Not all camps are created equal. But when faced with thousands of choices they can all start to look the same. Find some great camp options on Care.com, then narrow down your choices with these seven qualities.
If you want a traditional sleep-away camp that runs seven weeks, then skip over any camps with multiple sessions that interrupt the community for kids staying full term. On the other hand, families who are on a budget or who are not willing to forgo a summer family vacation should consider camps with shorter stay options. This way when kids have to leave they don't feel as sad about their departure or get mad at their parents for taking them away.
There are traditional models where kids are exposed to a variety of activities from water sports to arts to adventure, while others offer these activities as electives. First, decide if you wants day or overnight camp. Then, well-rounded or focused on something specific. For all camps, keep in mind how many campers attend, the gender mix and the age range.
Use our Camp Personality Matching Guide to get more ideas.
"Camps are expensive, but what your kid can get out of it is unbelievable," says Jill Tipograph, a youth and summer expert/consultant and founder of Everything Summer. Whether a camp is private or non-profit, plus the length of the session, are the biggest factors in tuition. Many camps have flexible payment plans and discount opportunities such as early-bird registration, sibling discounts, referral discounts or camperships for those with financial need. Some faith-based camps might offer free or lower tuition to members of certain congregations. Occasionally kids or parents can work at the camp to receive further price reductions. Try these 8 Free or Cheap Summer Camp Options »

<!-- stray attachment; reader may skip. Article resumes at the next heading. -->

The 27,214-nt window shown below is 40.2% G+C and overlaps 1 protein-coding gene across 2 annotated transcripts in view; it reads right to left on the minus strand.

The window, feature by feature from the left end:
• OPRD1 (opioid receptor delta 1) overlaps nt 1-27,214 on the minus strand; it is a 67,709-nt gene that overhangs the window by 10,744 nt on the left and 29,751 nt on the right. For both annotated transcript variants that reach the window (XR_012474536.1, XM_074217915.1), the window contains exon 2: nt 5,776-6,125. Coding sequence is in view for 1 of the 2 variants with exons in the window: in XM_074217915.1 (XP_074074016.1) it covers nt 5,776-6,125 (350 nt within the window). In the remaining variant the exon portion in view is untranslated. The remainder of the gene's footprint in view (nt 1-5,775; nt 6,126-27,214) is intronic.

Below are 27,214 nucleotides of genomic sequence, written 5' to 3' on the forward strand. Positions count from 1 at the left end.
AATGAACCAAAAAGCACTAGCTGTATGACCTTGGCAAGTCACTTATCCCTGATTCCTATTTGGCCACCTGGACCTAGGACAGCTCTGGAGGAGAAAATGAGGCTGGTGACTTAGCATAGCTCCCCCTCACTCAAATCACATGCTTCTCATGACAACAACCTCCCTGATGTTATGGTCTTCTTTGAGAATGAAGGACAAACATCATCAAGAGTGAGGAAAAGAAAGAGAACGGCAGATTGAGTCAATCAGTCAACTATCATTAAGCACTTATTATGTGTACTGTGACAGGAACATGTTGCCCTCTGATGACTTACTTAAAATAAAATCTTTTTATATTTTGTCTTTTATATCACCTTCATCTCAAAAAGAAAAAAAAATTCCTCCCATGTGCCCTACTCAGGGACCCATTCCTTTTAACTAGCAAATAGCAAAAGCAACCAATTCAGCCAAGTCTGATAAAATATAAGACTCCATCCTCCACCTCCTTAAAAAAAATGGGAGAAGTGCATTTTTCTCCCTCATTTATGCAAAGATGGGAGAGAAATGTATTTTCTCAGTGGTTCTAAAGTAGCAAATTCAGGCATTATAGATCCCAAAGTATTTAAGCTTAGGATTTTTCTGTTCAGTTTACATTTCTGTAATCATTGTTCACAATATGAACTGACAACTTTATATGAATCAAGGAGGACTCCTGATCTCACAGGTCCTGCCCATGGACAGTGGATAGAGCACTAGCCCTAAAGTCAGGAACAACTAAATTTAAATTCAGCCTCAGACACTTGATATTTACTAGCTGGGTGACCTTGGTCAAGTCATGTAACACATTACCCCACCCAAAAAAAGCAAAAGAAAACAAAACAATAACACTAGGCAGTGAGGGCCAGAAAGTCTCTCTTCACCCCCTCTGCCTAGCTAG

Near, far or right in town, camps can be anywhere. If you have anything in mind, start there. If you're concerned your child might get homesick, stick with camps closer to home or choose a day camp. Some families like to choose overnight camps in locations that also offer a great destination for a family vacation when camp has ended or during visiting time.
Why does this camp exist? It might sound forward but you need to ask the director. When you find out the philosophy of the camp or its mission statement, see if it matches your values and goals for your child, suggests Ann Sheets, a spokesperson for the American Camp Association. One camp director might say she strives to have the campers work together as a community with shared goals, while another director places all of his efforts into building self-confidence.
You especially want to know the philosophy of sports camps. Is the focus on building skills or is the emphasis on competition? You and your child need to be comfortable with how the sport is handled.
Camps can be run by private individuals, non-profits (often faith-based groups), youth organizations or city government. You need to know who foots the bills and how that affects the philosophy and daily activities of the camp.
Who will actually be handling the chaos that all of those kids can produce? You'll want to know what kind of training staff members have and how many counselors are assigned to reach group -- or bunk, in an overnight setting. Younger children need more supervision, while older kids need less. Some overnight camps hire dedicated counselors to run bunks. That means it's a counselor's job to watch over the kids and not also teach water skiing or organize plays.
Need help getting started? Read up the six steps to follow when starting your camp search »